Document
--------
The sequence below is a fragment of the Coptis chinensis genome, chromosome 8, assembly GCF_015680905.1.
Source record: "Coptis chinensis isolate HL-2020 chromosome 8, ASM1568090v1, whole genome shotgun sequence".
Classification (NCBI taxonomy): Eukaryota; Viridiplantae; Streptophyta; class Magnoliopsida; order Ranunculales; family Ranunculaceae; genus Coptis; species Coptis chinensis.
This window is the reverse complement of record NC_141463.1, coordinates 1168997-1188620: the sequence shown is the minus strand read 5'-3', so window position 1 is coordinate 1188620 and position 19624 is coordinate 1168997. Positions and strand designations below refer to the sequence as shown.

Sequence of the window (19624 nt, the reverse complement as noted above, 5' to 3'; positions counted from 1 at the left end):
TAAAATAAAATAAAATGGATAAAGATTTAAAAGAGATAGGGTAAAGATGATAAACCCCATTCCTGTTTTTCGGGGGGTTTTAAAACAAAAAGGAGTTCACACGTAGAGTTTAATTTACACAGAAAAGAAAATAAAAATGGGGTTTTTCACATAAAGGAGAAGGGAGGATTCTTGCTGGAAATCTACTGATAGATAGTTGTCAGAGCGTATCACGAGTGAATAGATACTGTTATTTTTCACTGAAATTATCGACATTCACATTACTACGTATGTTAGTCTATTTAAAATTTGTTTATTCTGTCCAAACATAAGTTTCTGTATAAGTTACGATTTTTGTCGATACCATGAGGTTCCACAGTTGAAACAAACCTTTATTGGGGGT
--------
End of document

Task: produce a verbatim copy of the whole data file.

The sequence below is a fragment of the Coptis chinensis genome, chromosome 8, assembly GCF_015680905.1.
Source record: "Coptis chinensis isolate HL-2020 chromosome 8, ASM1568090v1, whole genome shotgun sequence".
Classification (NCBI taxonomy): Eukaryota; Viridiplantae; Streptophyta; class Magnoliopsida; order Ranunculales; family Ranunculaceae; genus Coptis; species Coptis chinensis.
This window is the reverse complement of record NC_141463.1, coordinates 1168997-1188620: the sequence shown is the minus strand read 5'-3', so window position 1 is coordinate 1188620 and position 19624 is coordinate 1168997. Positions and strand designations below refer to the sequence as shown.

Sequence of the window (19624 nt, the reverse complement as noted above, 5' to 3'; positions counted from 1 at the left end):
TAAAATAAAATAAAATGGATAAAGATTTAAAAGAGATAGGGTAAAGATGATAAACCCCATTCCTGTTTTTCGGGGGGTTTTAAAACAAAAAGGAGTTCACACGTAGAGTTTAATTTACACAGAAAAGAAAATAAAAATGGGGTTTTTCACATAAAGGAGAAGGGAGGATTCTTGCTGGAAATCTACTGATAGATAGTTGTCAGAGCGTATCACGAGTGAATAGATACTGTTATTTTTCACTGAAATTATCGACATTCACATTACTACGTATGTTAGTCTATTTAAAATTTGTTTATTCTGTCCAAACATAAGTTTCTGTATAAGTTACGATTTTTGTCGATACCATGAGGTTCCACAGTTGAAACAAACCTTTATTGGGGGT